Source: Stephen Singer, Hartford Courant
Connecticut taxpayers are taking another hit, this time from vehicle taxes due this summer.
New and used cars are in high demand and short supply, the perfect conditions for rising prices that boost taxes on which vehicle values are based.
“Our assessor’s office has gotten lots of calls,” said Matt Knickerbocker, Bethel’s first selectman.
The town’s motor vehicle tax revenue of $5.3 million is up about 4% from last year, in the range of previous increases, he said. But higher values have been a particularly hard blow to owners of SUV’s, pickup trucks and motor homes.
“The overall effect is minimal. For certain people, they’re fired up,” Knickerbocker said.
Several reasons explain higher vehicle prices, and taxes. Employees working from home who couldn’t spend money on vacations or entertainment instead bought cars, driving up demand and prices on high-end vehicles, said Tyson Jominy, a vice president with J.D. Power, a data analytics and consumer intelligence company.
In what he called a “wealth effect,” sales of vehicles that cost more than $80,000 have doubled and those that sell at less than $20,000 dropped 30%, he said.
Car makers were shut down for a time during the pandemic and are hobbled by a shortage of microchips used throughout the car. The brains of computer systems are made in Asia, where the pandemic started sooner and eased earlier than in the U.S., upsetting the balance between supply and demand, he said. Resins, tires and other car parts also have been in short supply, Jominy said.
“All across the board there’s been a struggle,” he said.
The result has been a jump in car values, leading to higher taxes or, at the least, tiny year-over-year decreases that compare to previous sharper declines in taxes as vehicles depreciate in value.
Used vehicles are selling on average at $26,000, up 30% from before the pandemic in 2019, Jominy said.
Jeff Aiosa at Mercedes-Benz of New London said customers must wait a minimum three months if the car they want is not in the inventory or available elsewhere. Previously, such a delay was for cars built to a customer’s specifications, he said.
Some municipalities are reaping higher revenue. For example, Bristol’s motor vehicle grand list added a net $27 million, up nearly 7% last year from pre-pandemic 2019, said city assessor Tom DeNoto.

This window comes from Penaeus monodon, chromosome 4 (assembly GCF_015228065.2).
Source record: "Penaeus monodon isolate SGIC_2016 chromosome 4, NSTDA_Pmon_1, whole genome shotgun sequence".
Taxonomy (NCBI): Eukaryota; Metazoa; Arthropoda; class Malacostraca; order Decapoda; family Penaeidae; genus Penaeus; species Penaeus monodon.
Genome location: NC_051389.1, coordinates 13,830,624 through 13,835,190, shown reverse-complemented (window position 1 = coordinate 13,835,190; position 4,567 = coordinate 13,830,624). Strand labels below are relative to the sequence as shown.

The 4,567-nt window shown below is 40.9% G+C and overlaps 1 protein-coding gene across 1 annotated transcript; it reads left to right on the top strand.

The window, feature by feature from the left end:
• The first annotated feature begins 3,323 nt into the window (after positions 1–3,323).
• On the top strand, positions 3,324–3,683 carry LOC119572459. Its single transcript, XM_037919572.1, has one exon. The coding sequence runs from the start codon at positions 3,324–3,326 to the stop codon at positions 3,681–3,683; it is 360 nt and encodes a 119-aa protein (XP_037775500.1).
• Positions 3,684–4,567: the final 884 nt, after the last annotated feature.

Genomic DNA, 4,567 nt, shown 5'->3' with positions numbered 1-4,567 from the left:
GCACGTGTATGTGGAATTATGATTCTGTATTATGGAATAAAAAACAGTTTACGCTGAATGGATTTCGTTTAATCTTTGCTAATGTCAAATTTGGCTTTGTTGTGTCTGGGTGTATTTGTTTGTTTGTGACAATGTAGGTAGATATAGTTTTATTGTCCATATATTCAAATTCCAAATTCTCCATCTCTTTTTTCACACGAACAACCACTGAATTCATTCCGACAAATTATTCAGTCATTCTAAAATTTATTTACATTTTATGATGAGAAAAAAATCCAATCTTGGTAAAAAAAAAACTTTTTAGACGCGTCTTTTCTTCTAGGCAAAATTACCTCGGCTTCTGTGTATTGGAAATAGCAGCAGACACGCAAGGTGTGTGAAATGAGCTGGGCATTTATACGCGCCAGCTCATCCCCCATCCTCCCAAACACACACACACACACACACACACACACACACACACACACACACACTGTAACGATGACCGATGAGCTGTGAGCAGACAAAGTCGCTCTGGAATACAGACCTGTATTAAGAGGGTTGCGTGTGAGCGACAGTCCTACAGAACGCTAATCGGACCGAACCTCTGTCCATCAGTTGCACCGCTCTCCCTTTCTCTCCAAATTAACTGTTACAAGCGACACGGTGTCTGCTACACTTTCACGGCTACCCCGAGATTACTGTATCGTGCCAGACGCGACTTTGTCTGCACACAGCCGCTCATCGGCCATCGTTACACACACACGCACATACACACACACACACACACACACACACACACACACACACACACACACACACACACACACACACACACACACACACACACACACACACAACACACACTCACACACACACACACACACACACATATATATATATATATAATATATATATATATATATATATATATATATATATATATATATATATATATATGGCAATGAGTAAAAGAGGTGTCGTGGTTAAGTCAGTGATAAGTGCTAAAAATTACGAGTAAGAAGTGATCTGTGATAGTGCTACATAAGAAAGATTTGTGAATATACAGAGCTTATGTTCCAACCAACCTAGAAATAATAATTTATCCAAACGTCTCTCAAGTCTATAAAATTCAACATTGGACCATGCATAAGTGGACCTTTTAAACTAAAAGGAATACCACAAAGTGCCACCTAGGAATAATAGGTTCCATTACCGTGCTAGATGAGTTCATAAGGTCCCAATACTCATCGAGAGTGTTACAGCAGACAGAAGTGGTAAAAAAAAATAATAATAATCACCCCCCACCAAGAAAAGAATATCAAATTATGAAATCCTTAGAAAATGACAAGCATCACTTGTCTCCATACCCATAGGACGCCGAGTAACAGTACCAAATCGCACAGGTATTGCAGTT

Of the 39,449 vehicles subject to the property tax, about 7,000 were assessed at a higher level “to some degree,” he said.
“This scenario created a different storm,” DeNoto said. “It’s an economy where people were struggling and couldn’t buy a new car and didn’t have employment and they drove up used cars.”
In West Hartford, assessor Joseph Dakers said the motor vehicle grand list increased by 4%, which is unusual. That was despite a decline in the number of registered vehicles, he said.
It’s taken some explaining to taxpayers who call the assessor’s office after receiving their tax bill, he said.
“People are set to see a decline from one year to the next, a depreciation,” Dakers said. “This year it’s gone in the opposite direction.”
The impact of higher vehicle values varies among towns that set wildly different mill rates, the $1 in tax for each $1,000 of assessment. Some municipalities set separate mill rates for vehicles and homes and are not necessarily generating more revenue from costlier vehicles, said Joe DeLong, executive director of the Connecticut Conference of Municipalities.
“There’s nothing here that’s uniform,” he said. It’s part of a real challenge of having an undiversified revenue stream.”
Local governments in 16 states — including Connecticut — impose personal property taxes on vehicles, separate from license and registration taxes, according to Jared Walczak, vice president of state projects at the Tax Foundation.
Vehicle taxes vary widely, but in each state, localities are authorized to impose property taxes on cars, though they may not necessarily do so, he said.
The General Assembly has considered ways to ditch the unpopular vehicle tax, but has been stymied when challenged to come up with substitute revenue. In the legislative session that ended last month, Sen. John Fonfara, the co-chairman of the finance committee, and other Democrats came up with a plan to redistribute property tax burdens.
The Democrats’ goal was to provide more relief to low- and middle-income households and require more from each community’s wealthiest taxpayers. The proposal failed in the budget debate.